For millennia, these ancient laws have been central to our way of life. Are they still relevant? Or is it time for an upgrade?
NEARLY 3,500 YEARS AGO, Exodus tells us, God inscribed the Ten Commandments onto two stone tablets for the Israelites. Although Jewish tradition counts 613 commandments in the Torah, the Ten have taken on a life of their own, inspiring millions of Jews, Christians and Muslims over the centuries and evolving into a symbol of morality that has influenced Western thinking. Over the past 50 years, they’ve become a contentious subject in the United States, emerging at the heart of the culture wars between conservatives and liberals who disagree over their role in American law and ethics. Moment speaks with a range of American scholars about the Ten Commandments’ contemporary relevance and meaning, and discovers—surprise, surprise—that their opinions differ dramatically.
THE TEN COMMANDMENTS ARE…
an antidote to subjectivity
The Ten Commandments are at the heart of the Jewish mission in the 21st century, which is to provide a mature framework for thinking about objective morality. Our secular culture concludes that everything is relative and that all dilemmas need to be examined in context—there is very little that is always “right” or “wrong,” these voices claim. The Jewish tradition, through its framing of law in general, reminds us that while some parts of law are subjective and determined by the norms around us (particularly things like “what do words in a contract mean”), objective morality is the core of an ethical society. The Ten Commandments don’t change based on time or place but are instead statements of high-order moral sentiments that tell how ethical people should conduct themselves. Different generations will sometimes understand the details of law differently, but that’s not what is really at stake. For example, there are voices in our secular society urging us to re-examine our view of homosexuality and arguing that a changing moral consensus ought to make us re-evaluate our Jewish ethics. Jewish tradition thought homosexual conduct was immoral. It didn’t matter whether many people were or were not homosexual. Jewish tradition doesn’t look at the moral consensus of a particular time or place on these kinds of core value issues.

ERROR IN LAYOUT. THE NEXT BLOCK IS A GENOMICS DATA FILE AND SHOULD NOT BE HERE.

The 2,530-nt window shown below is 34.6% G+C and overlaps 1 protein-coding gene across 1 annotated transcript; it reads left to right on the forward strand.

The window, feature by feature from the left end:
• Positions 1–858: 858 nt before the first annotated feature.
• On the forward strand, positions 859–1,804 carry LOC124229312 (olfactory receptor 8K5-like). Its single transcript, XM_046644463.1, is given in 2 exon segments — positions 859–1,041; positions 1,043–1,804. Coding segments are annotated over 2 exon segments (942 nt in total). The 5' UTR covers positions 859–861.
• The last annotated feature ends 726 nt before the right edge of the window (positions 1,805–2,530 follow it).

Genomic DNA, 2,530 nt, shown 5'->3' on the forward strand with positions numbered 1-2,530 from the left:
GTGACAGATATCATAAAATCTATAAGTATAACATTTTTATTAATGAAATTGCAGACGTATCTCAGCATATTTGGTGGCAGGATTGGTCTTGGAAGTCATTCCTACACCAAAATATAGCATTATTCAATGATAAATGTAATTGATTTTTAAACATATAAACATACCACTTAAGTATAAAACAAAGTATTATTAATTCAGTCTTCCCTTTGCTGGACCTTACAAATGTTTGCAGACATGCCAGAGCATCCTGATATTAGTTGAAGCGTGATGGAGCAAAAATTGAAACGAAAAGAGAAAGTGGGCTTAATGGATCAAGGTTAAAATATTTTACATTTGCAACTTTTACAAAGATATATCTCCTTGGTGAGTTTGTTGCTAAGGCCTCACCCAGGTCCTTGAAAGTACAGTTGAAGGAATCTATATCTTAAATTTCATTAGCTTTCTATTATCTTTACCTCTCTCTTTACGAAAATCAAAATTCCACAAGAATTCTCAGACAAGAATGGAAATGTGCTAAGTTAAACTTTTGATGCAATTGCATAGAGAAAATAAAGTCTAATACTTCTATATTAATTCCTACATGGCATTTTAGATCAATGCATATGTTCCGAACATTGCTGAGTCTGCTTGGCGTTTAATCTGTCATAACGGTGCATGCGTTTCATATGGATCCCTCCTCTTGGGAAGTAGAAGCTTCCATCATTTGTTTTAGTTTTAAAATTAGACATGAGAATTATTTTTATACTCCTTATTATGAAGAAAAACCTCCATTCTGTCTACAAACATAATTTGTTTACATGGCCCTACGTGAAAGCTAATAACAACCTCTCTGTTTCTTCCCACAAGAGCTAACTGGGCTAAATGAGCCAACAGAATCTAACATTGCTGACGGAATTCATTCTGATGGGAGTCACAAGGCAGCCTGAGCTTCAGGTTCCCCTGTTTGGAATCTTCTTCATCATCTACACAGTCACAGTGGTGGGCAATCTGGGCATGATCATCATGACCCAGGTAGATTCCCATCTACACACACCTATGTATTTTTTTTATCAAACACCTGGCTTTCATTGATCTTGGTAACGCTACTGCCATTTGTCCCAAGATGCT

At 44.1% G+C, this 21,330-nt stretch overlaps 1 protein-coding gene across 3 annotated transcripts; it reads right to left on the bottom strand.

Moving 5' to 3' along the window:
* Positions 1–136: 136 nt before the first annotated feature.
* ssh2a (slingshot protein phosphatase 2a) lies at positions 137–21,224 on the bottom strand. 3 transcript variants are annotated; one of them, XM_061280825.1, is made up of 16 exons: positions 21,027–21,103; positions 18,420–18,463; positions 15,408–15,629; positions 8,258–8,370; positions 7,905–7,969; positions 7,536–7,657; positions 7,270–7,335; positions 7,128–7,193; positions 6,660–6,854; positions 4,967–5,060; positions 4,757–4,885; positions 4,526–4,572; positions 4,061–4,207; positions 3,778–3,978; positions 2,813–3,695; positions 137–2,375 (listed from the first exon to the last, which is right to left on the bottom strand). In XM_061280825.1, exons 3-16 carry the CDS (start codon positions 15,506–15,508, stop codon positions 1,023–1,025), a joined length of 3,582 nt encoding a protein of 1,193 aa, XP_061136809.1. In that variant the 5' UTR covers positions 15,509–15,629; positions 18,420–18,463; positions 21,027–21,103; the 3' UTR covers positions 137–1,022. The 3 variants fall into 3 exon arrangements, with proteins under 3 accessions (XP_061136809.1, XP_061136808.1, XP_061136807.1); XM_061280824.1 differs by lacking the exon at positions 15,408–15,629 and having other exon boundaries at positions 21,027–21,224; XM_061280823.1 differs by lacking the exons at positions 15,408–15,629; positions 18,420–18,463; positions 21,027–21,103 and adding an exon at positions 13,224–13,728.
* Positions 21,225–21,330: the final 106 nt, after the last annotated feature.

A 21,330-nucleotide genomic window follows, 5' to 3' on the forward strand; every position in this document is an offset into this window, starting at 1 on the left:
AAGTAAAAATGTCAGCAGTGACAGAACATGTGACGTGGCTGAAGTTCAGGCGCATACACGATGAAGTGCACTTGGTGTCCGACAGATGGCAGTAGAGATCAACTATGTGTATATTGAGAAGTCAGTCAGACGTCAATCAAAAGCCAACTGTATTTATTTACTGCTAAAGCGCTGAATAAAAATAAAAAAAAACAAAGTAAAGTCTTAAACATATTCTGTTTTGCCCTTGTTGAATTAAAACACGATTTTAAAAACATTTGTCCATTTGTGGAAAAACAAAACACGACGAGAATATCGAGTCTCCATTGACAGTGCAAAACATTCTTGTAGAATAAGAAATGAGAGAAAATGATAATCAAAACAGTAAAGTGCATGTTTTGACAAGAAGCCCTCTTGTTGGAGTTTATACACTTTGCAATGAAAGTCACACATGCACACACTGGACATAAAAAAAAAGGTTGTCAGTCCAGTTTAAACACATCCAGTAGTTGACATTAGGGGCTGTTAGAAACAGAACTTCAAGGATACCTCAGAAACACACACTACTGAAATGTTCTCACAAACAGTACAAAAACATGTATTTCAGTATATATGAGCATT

Michael J. Broyde is the academic director of the Law and Religion program at Emory University’s Law School in Atlanta, GA.
an obstacle to moral advancement
The commandments don’t strike me as ethically illuminating for today’s world, nor are they so inspired as to suggest divine authorship. Quite the contrary, they are readily explainable as deriving from a Bronze/Iron Age people who created rules that would promote internal cohesion. There is the reminder that there is a jealous and watchful God who has chosen this tribe, which is an effective way of establishing an intrinsic distinctness for the group and consequences for defying it. The awesomeness of the God is emphasized; not even his name is to be taken in vain. There is a sabbath day, requiring the sacrifice of productivity, another effective way of promoting an internal sense of group difference. Then there are basic rules needed to minimize internecine violence: no murder, no theft, no adultery, no coveting what belongs to your neighbor, including his women and his slaves. That women are treated as property and that slavery is regarded as morally unobjectionable stamp these commandments as of their time. It would have been impressive—more suggestive of divinity—if the commandments had included some concrete “thou shalt nots” that indicated a true leap beyond the ethos of the times, such as “thou shalt not rape,” “thou shalt keep no slaves,” and “thou shalt not torture.” Those additions could have prevented much suffering in the millennia to come. Hillel said: “What is hateful to thee, do not do unto thy fellow man.” Such a proscription has more ethical insight to offer us than the Commandments’ idea of a jealous God, who punishes the children of sinners to the third or fourth generation for sins that they did not commit—a morally odious idea. Reverence for the moral code of an ancient tribe at the dawn of civilization can be as much an obstacle to moral advance as reverence for their cosmology would be to scientific advance.